The world of third party investment research seems to grow bigger every year, with more providers, more alternatives, and more products becoming available. The incoming MiFID2 regulations in Europe will change the game for sell-side research, which in many cases will see it put on a more even playing field with the independent research providers. Many consumers of investment research are already overwhelmed by the volume of stuff on offer, versus the growth in the industry, so it’s worth considering some of the key factors and issues that fund managers should think of when buying independent or external research.
This list is by no means exhaustive, so I would very much appreciate your perspective in the comments below, especially if you disagree or feel I’ve missed something. My background is I’ve worked on the buy-side as an investment strategist at a multi-asset fund manager, and now run my own independent investment research provider. So I come to the issue with the perspective of both a consumer and a supplier… I’ll try to leave my biases at the door, but go ahead and call me out if I end up talking my book!
That all said, here’s the 10 things to think about when buying investment research:
1. Relevancy (part 1): Does it cover the things you know you need to know? This is a fairly obvious one, but it is basically the most important issue. Does their research consistently cover issues and ideas that are important or relevant to your portfolio and approach? i.e. the asset classes/markets/regions that you invest in.
2. Relevancy (part 2): Does it cover the things you didn’t know you needed to know? This one is less obvious, and may actually take some time to find out (i.e. you may need to trial their work and wait for perhaps some of their more obscure ideas to playout, or for the issues they’re covering to come front of mind for markets).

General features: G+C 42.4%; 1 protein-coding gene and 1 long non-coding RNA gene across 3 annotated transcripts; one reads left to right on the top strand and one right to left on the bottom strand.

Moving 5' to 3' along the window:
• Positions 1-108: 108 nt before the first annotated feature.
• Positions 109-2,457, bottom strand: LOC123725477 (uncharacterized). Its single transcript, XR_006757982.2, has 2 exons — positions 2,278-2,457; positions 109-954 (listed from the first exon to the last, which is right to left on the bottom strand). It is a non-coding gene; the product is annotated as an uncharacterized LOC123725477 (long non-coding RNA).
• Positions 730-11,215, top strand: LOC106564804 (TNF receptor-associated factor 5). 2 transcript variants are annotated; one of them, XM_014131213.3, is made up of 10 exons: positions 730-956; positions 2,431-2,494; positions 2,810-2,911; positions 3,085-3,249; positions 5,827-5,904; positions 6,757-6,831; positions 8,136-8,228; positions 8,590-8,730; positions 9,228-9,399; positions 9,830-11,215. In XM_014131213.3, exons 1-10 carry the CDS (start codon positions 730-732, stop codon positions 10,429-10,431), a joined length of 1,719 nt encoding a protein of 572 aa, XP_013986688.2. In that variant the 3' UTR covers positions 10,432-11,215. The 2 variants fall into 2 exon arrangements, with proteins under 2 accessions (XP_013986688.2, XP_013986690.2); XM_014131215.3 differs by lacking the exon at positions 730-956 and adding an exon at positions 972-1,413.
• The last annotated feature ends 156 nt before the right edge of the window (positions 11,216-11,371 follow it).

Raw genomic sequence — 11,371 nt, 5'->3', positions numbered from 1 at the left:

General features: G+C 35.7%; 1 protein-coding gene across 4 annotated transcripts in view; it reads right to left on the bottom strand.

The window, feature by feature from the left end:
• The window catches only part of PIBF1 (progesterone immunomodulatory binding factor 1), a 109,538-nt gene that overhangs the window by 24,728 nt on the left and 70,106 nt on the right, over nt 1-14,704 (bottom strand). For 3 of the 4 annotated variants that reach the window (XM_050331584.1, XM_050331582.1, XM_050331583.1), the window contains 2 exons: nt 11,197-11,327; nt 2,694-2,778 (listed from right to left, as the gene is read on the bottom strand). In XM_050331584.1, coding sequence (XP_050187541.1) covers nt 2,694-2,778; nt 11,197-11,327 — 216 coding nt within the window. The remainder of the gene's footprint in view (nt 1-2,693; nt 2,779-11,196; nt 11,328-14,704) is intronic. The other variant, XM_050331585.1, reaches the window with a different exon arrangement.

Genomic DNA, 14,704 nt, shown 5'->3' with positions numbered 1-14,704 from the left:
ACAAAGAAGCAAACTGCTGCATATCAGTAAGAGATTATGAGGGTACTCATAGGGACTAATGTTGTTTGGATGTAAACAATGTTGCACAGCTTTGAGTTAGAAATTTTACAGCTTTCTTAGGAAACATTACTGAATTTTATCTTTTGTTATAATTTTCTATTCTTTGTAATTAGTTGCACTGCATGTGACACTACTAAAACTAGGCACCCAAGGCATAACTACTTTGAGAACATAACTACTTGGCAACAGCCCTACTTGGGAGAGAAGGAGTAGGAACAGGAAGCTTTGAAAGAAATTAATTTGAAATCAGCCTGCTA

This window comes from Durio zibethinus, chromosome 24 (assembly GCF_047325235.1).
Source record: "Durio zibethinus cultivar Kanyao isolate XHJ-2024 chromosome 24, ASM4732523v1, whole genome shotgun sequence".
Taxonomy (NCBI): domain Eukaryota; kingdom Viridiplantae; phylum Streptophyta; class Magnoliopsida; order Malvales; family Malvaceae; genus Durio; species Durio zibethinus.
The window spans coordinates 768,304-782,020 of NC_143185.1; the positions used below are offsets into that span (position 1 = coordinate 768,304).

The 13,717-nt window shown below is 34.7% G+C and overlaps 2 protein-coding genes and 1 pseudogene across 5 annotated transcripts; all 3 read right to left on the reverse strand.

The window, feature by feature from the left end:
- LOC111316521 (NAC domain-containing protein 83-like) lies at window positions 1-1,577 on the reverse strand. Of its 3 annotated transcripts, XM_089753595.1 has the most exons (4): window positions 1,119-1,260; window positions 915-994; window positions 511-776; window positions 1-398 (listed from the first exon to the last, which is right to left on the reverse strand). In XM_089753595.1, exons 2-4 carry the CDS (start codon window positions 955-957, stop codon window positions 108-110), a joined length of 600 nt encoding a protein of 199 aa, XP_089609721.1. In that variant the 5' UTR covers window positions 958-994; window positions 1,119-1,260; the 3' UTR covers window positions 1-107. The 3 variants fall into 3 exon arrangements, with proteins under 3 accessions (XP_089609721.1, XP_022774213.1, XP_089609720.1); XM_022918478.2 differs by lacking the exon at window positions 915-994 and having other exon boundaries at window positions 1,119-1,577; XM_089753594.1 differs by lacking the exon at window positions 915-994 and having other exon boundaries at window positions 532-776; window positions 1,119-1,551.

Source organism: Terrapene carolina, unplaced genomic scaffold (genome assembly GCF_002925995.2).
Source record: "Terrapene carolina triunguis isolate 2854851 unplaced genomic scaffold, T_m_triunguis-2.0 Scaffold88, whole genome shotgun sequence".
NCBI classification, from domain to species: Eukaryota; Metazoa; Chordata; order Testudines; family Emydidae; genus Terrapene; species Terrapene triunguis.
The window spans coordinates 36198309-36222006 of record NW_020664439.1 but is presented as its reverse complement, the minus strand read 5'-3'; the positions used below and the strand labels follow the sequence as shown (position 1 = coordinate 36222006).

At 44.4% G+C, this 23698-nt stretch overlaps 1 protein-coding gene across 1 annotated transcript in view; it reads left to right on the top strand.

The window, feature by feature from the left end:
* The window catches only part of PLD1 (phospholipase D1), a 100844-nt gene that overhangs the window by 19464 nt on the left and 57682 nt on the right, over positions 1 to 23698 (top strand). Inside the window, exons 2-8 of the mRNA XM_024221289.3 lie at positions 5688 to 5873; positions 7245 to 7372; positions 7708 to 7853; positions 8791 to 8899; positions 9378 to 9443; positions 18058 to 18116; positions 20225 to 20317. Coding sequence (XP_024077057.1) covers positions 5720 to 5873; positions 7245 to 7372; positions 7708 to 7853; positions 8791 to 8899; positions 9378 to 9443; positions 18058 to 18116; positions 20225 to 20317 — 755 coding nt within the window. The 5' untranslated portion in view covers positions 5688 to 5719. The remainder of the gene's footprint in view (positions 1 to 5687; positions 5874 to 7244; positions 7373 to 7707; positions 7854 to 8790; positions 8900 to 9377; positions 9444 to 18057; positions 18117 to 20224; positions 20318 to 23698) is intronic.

3. Frequency: Some providers publish daily (even hourly), while others go monthly or fortnightly, or just whenever. Daily can be very useful, but it can also become overwhelming and raise the risk of non-use. It really depends on the user, i.e. your habits, your time budget, your frequency and pace of decision making, and the threshold for action (e.g. contrast a life insurance fund which may only make a handful of allocation changes in a given year, vs a GTAA hedge fund which may trade numerous times a month). The trade-off is information overload vs missing key stuff or getting it too late.
4. Philosophical alignment: While you don’t necessarily want someone to just sit there and confirm your own views and ideas, it usually pays to have at least some philosophical alignment in approach. For instance, a provider which takes a multi-factor approach, with one factor being technical analysis might raise the risk non-use by someone who doesn’t believe in technical analysis. In essence, you need to be comfortable with their approach and research philosophy/process. This will be particularly important if they bring you an out of consensus view or one that goes against your own base case – you’ll be less likely to reject the idea if you have faith in their process.
5. Performance: It goes without saying that you want someone who gets it right most of the time. Which is relatively straightforward, but can in some case be hard to measure precisely. One possible exception would be for those who spend most of their time writing contrarian research and out of consensus calls (as long as they are well founded). The other exception will be the old case of “getting it wrong, for the right reasons” i.e. they have a solid process that works long-term but will get the occasional call wrong. The other point is they can be wrong or right, but if their material adds value to your own process and decision making regardless, it can still be very valuable. It’s almost like a situation of are they giving you a model portfolio for you to pick up and run with or are they giving you pieces of a puzzle which you put together yourself? That comes back to your own approach and preferences.